If you’re looking for how to get rid of sponges in your reef tank, you’ve come to the right place! While sponges can be beneficial to your tank and some aquarists attempt to add them to the tank, they have a habit of overgrowing coral and clogging up filtration systems down the road.
You’re not here for the pros and cons of sponges in your reef tank, though, so the best ways to get rid of them are to expose them to air, limit their food source, turn down the water flow, brighten the tank, introduce sea life that feeds on them, or use hydrogen peroxide.
Don’t Scrape Them Off
Before we get into the ways to take care of the sponge problems that plague your tank, it’s important to address the number one mistake that many people make: Manual removal. This is one of the worst things you can do!
Scraping sponges off of walls or rocks is temporary and might make your tank look better for a couple of days, but sponges are capable of growing from the smallest particle. By scraping the sponge into pieces, you’re actually spreading it and making the problem worse.
Sponges don’t respond well at all to air exposure, in fact it will dry them out and kill them. While your tank’s ecosystem might be used to a rock, you might be best removing that rock or whatever surface the sponges are growing on and letting it dry out.
It won’t take long, since even a second out of the water will allow air pockets to form in the sponge as the water drains out. You might even notice the sponge shrink a little when this happens. This is made even more effective for what it does to other sponges.
When you put a sponge back into the tank, the air bubbles that formed will prevent water from returning and kill the sponge. Upon death, the air bubbles will be released and affect nearby sponges in the tank, creating a chain reaction.
Starve Them Out
The good news with this one is that you don’t have to do anything different. Sponges need food to be smaller than half a micrometer in size, which is extremely small. Even the smallest food in a tank, like zooplankton or phytoplankton, is usually 4 times that size.
Sponges aren’t designed to survive in reef tanks, so they’ll eventually die out on their own if left to their own devices. Of course, you’re welcome to expedite that death.
The Flow is Too Low
On that note, this method of removal is especially effective in conjunction with limited food. Sponges need a higher flow of water to pull food to them, so if you can turn down the air current in your tank without hurting other life go ahead and do it.
This actually works in three ways because, on top of the feeding, water circulation draws waste away and prevents bacterial infections that can kill the sponges. To make matters worse for the sponge, though, lack of significant water flow can overwork them to death.
Collar cells in sponges rely on water flow to help shape and grow the sponge, so without proper water flow these cells are left to do it all alone. In many cases, this puts too much strain on the cells and that sponge will die.
Turn Up the Lights
A common misnomer is that better lighting will kill sponges when in reality it’s the situation that lighting creates. When your reef tank is well-lit, it will attract the growth of algae. Algae is generally harmless and is actually a food source for many organisms.
However, the other benefit of having algae in your tank is how it counteracts sponges. Algae will begin to gather on sponges until the sponge is overgrown with algae. When this happens, it can have negative effects on the sponge until it dies.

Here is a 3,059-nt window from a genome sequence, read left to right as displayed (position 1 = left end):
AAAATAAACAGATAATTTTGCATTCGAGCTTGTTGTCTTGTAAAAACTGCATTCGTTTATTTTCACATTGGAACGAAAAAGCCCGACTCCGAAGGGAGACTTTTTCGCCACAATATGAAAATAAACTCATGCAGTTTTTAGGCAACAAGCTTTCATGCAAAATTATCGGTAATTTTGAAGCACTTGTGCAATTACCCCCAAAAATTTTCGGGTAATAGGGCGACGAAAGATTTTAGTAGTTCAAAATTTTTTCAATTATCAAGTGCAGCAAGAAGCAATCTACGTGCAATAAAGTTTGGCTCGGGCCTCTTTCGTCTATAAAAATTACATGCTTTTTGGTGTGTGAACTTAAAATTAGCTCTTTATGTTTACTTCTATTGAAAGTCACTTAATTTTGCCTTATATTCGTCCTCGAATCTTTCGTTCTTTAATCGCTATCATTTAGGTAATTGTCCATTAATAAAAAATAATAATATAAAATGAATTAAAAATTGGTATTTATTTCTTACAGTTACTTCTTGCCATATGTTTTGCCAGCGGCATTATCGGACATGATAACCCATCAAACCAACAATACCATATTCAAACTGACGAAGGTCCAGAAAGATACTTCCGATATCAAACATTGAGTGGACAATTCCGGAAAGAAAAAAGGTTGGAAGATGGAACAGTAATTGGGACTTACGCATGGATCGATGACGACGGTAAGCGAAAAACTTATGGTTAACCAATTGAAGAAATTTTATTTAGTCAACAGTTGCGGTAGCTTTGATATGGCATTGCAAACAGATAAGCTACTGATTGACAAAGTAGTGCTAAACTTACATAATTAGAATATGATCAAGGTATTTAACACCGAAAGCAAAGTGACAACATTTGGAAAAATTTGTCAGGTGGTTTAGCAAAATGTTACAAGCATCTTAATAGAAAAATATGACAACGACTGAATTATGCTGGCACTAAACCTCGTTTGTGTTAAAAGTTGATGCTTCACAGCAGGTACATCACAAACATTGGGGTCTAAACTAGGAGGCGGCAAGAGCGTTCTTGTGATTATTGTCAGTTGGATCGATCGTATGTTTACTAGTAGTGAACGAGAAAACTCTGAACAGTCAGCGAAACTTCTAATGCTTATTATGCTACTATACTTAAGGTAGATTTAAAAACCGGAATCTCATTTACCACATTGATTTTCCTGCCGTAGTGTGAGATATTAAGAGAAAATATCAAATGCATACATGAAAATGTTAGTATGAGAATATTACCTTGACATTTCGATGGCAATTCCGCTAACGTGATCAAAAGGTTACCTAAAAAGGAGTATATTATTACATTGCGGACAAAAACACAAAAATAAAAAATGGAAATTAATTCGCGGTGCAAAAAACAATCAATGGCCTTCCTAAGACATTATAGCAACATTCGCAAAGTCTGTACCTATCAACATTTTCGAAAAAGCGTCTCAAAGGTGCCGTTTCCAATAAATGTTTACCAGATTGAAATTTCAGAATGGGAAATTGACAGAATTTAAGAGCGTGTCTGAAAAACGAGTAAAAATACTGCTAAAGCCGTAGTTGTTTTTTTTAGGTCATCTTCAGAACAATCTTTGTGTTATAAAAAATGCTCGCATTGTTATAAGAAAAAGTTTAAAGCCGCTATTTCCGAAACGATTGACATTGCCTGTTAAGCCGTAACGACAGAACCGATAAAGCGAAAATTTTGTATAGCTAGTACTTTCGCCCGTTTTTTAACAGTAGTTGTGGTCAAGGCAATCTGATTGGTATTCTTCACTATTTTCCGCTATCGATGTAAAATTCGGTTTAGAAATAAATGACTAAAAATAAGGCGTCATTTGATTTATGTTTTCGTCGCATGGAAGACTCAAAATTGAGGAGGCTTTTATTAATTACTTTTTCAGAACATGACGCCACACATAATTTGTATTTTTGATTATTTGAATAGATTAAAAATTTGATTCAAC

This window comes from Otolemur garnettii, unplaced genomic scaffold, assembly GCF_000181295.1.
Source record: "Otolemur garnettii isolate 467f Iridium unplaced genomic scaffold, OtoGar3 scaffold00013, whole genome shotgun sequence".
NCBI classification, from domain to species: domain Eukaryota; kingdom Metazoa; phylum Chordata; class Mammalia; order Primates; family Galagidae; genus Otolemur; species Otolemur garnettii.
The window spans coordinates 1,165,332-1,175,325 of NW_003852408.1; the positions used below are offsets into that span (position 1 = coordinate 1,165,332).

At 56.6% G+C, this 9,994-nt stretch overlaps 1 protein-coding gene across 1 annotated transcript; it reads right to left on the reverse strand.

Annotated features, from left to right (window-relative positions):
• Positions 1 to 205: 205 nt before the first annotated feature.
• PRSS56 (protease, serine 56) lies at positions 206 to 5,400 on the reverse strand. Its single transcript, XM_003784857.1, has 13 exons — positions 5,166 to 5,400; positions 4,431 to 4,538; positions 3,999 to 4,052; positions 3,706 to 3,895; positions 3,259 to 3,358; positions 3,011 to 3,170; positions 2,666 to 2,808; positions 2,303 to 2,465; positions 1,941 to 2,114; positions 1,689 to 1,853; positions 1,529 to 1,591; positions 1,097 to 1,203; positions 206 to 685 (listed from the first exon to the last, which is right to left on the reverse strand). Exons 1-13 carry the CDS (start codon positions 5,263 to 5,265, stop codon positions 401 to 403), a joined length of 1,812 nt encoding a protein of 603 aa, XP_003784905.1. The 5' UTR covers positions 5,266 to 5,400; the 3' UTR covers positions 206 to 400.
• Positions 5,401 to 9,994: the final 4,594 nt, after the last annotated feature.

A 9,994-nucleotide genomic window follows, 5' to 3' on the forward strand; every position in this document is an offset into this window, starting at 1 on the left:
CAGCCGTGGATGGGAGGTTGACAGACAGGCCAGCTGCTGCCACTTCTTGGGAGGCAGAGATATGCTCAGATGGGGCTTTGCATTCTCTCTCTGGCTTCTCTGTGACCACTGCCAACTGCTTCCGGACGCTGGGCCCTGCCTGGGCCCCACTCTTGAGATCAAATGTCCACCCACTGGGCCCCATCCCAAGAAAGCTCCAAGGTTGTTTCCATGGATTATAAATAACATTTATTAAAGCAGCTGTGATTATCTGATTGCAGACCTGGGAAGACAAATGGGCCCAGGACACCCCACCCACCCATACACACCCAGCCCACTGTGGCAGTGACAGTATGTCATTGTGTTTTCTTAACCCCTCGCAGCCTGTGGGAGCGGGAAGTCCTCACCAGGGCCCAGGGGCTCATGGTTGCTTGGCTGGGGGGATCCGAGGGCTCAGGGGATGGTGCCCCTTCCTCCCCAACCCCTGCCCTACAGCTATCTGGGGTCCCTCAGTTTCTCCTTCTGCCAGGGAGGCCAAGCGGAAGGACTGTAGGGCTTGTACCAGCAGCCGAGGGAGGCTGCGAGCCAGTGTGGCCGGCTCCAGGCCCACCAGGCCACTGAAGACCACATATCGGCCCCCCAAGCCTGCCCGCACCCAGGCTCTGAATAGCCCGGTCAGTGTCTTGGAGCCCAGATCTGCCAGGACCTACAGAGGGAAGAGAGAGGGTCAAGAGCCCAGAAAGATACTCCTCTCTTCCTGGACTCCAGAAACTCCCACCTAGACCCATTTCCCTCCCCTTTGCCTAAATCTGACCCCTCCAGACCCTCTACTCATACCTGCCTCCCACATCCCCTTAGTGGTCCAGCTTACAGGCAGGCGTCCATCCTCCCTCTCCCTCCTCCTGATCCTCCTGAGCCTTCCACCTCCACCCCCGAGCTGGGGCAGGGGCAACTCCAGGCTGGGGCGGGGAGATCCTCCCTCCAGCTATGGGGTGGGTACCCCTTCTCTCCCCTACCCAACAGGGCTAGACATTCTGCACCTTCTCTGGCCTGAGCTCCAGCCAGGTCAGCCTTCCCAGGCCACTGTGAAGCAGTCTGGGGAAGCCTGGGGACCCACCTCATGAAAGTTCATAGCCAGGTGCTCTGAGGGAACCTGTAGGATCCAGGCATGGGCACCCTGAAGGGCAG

The overgrowth of algae will restrict water flow and prevent the sponge from feeding, both of which are surefire ways to kill the sponge if you recall earlier methods of removal. If your tank can handle it, go ahead and light things up.
Let Slip the Fish of War
The bad news is that most fish, especially ones that typically inhabit a reef tank, can’t or won’t eat sponges. Sponges simply lack nutritional value and don’t interest the majority of the fish. However, if your tank has the right conditions there are a number of sponge predators out there.
The number one feeder on sponges is the angelfish, whose diet is at least 70 percent sponges. The biggest drawback here is that angelfish will also completely destroy any coral in your tank, so it really depends on what else is in your tank and how badly you want the sponges gone.
There are a few other options, like triggerfish or filefish, but several of the angelfish will accomplish the task the best. Just do your research on which type might be compatible with the rest of your tank if any because they seriously will wreak havoc on coral.
While angelfish prey primarily on sponges, if they’re not ideal for your tank you do have options with some invertebrates. There are a number of nudibranchs, crabs, and snails that specifically eat sponges, so check if any of those would work.
Sea stars and pencil urchin are also known to feed on sponges, so you have a lot of options to add something to your population that’ll remove the sponge problem. Just be careful, because crabs sometimes eat coral as well.
If all else fails and nothing else works or is a viable option, you can use hydrogen peroxide to kill sponges without harming the rest of your tank. Especially with the filtration, simply dilute food-grade hydrogen peroxide down to around 30 or 40 percent concentration.
Once that’s done, inject 1 or 2 mL into the sponge, or multiple areas of the sponge if it’s big enough, and give it 24 hours. Hydrogen peroxide is usually highly-effective in killing sponges and none of these options will cause it to spread.
- Aquarium Invertebrates: A Look at the Sponges https://reefs.com/magazine/aquarium-invertebrates-a-look-at-the-sponges/
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